Chocolate Stout Truffles

by Kristin on February 11, 2013

I’ve never been a fan of Valentine’s Day. When I was 17 years old and working in the town grocery store, I remember the line of men in the express checkout lane, all clutching their last-minute bouquets of tired-looking roses, picked-over cards and a box of Fannie May chocolates, bought in a rush on their way home from work. It all seemed arbitrary instead of romantic and it made an early cynic out of me.

As jaded as I am about a Hallmark holiday, it would be a shame to pass up an excuse to have some chocolate. I’ve upped the ante on the usual chocolate box selection and incorporated beer into these truffles. Believe it or not, a craft stout is a surprisingly good match with chocolate (think chocolate stout cake or porter brownies). The stout gives these truffles a deep, dark, bitter edge — a little like love?

Chocolate Stout Truffles

Makes about 24 truffles

Dungarvan Brewing Company’s Coffee and Oatmeal Stout, Eight Degrees Brewing Company’s Knockmealdown Porter or Trouble Brewing’s Dark Arts Porter would all be excellent choices, either to use in the truffles themselves or to sip alongside them. In the future, I’m going to take a cue from Adrienne at Bake for the Border and roll these truffles in crushed pretzels instead of cocoa powder. A little finely chopped candied bacon sprinkled on top wouldn’t be half bad either.

250 ml (1 cup) stout
200 g (7 oz) dark chocolate, chopped or broken into pieces
100 ml (3.5 fl oz) double cream
a few tablespoons of cocoa powder, to dust (or crushed pretzels; see note above)

Place the stout in a saucepan and bring to the boil, watching it carefully to make sure it doesn’t bubble over, which it’s bound to do the moment you turn your back on it. Reduce the heat to a lively simmer until the stout has reduced to 50 ml (1/4 cup). Remove from the heat.

Meanwhile, put the chocolate in a heatproof bowl over a pot of simmering water (a bain marie), making sure the chocolate never comes into direct contact with the water. Place the cream in a separate small saucepan and heat it through. Allow the chocolate to melt, then stir in the cream, which will thicken the chocolate. Gradually whisk in the reduced stout. Don’t worry if the mixture looks grainy or if it starts to separate – just whisk like mad until it turns smooth and shiny and the stout is fully incorporated.

Spread the chocolate into a shallow casserole dish or tray. Cover the dish with cling film and set aside at room temperature for a few hours, until the mixture firms up. You could also put it in the fridge overnight, then set it out to come back to room temperature when you’re ready to form the truffles (fridge-cold chocolate will be too hard to scoop).

Fill up your sink with some warm soapy water or have a damp cloth ready so that you can clean your hands if you need to as you go along. Sift a few tablespoons of cocoa powder into a bowl or a shallow plate. Use a teaspoon or melon baller to scoop out a little chocolate, then form the chocolate into small, bite-sized balls by rolling the mixture between your hands. Gently roll the truffles around in the cocoa power until they’re thinly coated. Store the truffles in the fridge.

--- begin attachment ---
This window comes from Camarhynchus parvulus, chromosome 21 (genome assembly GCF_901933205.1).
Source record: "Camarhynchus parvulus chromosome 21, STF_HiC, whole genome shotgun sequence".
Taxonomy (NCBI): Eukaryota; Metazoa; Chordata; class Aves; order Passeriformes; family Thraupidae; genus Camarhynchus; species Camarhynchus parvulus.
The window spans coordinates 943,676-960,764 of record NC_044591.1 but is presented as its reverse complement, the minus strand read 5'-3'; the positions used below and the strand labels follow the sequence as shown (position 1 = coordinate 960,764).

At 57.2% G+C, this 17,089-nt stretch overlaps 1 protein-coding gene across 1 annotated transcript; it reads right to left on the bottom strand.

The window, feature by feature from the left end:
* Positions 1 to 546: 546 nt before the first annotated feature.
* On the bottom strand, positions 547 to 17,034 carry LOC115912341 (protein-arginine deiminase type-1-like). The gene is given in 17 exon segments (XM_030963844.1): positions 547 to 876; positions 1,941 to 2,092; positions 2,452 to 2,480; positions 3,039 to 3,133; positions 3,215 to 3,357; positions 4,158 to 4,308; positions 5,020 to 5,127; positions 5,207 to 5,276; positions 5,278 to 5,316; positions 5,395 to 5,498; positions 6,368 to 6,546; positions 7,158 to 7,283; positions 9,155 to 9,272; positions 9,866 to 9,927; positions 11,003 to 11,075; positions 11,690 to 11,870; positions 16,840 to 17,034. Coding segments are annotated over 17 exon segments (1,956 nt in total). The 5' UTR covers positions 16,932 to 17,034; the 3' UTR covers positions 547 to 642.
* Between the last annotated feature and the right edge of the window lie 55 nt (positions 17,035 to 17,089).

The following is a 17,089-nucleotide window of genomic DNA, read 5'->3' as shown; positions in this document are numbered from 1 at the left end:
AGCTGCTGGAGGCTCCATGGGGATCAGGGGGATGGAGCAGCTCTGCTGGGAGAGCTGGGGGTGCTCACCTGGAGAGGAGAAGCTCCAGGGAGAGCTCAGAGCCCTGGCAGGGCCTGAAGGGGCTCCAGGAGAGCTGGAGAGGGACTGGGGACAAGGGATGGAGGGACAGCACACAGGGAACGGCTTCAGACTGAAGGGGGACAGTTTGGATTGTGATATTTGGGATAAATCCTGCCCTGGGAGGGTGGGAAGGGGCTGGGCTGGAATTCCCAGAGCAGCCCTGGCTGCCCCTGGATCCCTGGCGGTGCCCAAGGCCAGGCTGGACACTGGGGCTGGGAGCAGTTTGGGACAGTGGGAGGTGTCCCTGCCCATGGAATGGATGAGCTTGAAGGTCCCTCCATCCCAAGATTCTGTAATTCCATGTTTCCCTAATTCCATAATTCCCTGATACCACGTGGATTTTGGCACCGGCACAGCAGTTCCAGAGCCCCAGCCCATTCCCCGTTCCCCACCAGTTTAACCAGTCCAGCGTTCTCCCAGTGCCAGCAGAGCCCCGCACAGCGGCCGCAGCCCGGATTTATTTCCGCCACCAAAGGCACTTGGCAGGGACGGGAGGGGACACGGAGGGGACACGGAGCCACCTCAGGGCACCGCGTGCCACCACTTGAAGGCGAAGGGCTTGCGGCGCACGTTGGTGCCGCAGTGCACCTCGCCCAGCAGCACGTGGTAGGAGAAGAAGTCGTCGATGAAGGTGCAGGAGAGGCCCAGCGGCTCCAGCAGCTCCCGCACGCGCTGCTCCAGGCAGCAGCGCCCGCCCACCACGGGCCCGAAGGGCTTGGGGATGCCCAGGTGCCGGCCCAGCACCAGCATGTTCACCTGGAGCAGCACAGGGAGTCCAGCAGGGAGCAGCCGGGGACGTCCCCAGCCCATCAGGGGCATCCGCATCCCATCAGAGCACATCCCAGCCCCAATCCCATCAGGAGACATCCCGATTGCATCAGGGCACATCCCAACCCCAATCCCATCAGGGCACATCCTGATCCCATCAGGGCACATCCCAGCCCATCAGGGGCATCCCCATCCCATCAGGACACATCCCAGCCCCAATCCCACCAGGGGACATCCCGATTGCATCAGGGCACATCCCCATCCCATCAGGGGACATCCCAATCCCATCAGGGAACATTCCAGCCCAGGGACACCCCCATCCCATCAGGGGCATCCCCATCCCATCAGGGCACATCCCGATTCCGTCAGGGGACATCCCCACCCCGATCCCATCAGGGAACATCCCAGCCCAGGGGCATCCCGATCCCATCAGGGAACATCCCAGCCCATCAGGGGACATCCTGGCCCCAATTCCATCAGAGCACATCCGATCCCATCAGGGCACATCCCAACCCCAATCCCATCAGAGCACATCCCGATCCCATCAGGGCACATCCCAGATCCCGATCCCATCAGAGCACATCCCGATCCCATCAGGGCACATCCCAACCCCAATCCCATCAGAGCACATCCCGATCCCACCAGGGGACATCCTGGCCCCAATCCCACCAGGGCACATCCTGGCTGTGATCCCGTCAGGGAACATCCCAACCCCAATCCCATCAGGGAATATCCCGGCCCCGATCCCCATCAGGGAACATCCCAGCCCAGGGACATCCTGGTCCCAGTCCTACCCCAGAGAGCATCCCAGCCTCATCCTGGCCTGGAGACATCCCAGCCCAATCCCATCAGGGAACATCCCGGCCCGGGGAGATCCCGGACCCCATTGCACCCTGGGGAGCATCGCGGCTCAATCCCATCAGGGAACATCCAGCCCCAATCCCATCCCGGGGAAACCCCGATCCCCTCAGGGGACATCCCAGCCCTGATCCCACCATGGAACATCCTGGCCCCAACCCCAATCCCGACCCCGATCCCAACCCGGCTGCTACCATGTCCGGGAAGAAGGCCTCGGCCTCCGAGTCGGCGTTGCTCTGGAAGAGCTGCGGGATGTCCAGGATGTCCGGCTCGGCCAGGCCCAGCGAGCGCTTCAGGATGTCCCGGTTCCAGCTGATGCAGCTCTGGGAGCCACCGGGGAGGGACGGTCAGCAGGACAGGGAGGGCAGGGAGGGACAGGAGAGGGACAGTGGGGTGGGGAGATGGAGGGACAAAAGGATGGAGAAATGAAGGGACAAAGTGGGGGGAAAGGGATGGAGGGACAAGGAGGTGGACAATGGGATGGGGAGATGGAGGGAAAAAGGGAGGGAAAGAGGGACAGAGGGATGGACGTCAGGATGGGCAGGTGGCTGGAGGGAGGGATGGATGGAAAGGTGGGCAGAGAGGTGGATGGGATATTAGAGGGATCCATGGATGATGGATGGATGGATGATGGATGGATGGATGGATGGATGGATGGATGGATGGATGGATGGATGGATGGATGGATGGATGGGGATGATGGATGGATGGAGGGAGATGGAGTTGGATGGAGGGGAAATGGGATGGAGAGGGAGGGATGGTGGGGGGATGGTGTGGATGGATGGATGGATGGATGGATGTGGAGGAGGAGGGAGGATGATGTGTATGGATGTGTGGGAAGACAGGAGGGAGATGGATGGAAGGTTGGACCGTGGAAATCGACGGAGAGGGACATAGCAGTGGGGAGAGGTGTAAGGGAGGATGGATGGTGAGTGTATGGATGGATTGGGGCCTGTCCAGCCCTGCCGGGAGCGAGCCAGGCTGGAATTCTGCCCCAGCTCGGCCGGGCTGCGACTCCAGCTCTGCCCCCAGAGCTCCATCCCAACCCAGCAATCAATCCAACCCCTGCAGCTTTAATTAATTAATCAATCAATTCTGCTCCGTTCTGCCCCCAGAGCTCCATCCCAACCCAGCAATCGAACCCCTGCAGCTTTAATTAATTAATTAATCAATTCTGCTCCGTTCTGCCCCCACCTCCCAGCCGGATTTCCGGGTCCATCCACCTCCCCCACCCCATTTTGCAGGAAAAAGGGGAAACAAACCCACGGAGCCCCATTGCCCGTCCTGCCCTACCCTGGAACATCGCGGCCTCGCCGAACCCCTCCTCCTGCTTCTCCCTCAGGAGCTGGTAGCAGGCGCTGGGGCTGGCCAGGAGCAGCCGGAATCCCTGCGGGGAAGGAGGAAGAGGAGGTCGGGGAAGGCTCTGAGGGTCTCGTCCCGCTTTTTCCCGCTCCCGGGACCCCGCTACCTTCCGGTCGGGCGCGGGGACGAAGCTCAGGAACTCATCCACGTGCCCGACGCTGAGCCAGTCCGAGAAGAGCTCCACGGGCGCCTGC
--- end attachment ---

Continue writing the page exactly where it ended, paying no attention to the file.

{ 13 comments… read them below or add one }

Emily February 11, 2013 at 12:49 pm

Oh, these might have to be made in my house this week! They look yum!


Kristin February 13, 2013 at 9:05 pm

If you like dark chocolate and if you like stout, you’ll love these, Emily!


Imen February 11, 2013 at 1:05 pm

Those look amazing!!! Reminds me of one year when we hosted Christmas and I assigned Richard to making after-dinner truffles. He made them on his own (with my recipe) and they were so delicious! The family were all happily scoffing them down when I told them Richard had rolled them himself…at which point they all abruptly stopped eating them. I felt so bad for my husband! Anyway, may have to give these a go this week, they sound really good! x


Kristin February 13, 2013 at 9:07 pm

Poor Richard! Did they know something about what he’d been doing on the farm that day that you didn’t? ;)


Adrienne February 11, 2013 at 8:27 pm

I think we both think that love equals chocolate truffles and so right we are too! Chocolate and stout is such a great pairing, I will be trying these ones once my truffle stash in the freezer is no more. Thanks for the link love x


Kristin February 13, 2013 at 9:08 pm

Love = chocolate truffles (and beer) – truer words were never spoken!


Erin Kenna February 13, 2013 at 3:09 am

These sound really good! I am trying to learn more about the modern culture in Ireland and I was hoping you could tell me more about the food in Ireland and maybe even the most popular music and what the education system is like. Also, are there any traditions involved in your every day life and what does it consist of? If you could help me I would really appreciate it! Thank you.


Caroline@Bibliocook February 13, 2013 at 11:51 am

Chocolate and beer for Valentine’s day? Who could resist!


Kristin February 13, 2013 at 9:08 pm

Clearly, Caroline, you are a lady after my own heart. ;)


Emily February 19, 2013 at 3:28 am

Those truffles look so good I could DIE. A nice, dramatic, chocolatey death!


Kristin February 25, 2013 at 10:05 pm

A little more interesting than the usual death by chocolate!

Reply February 22, 2013 at 8:32 pm

Hi Kristin,
Came over to your writings as recommended by Aoife at the Daily Spud. Now if you could mold those truffles into rose shapes you could start a new industry. I’ll have one dozen chocolate-stout-roses to go please. I enjoy your writing, will check in again,


Kristin February 25, 2013 at 10:06 pm

You might be on to something there with the rose-shaped truffles… Thanks so much for stopping by via Aoife Spud!


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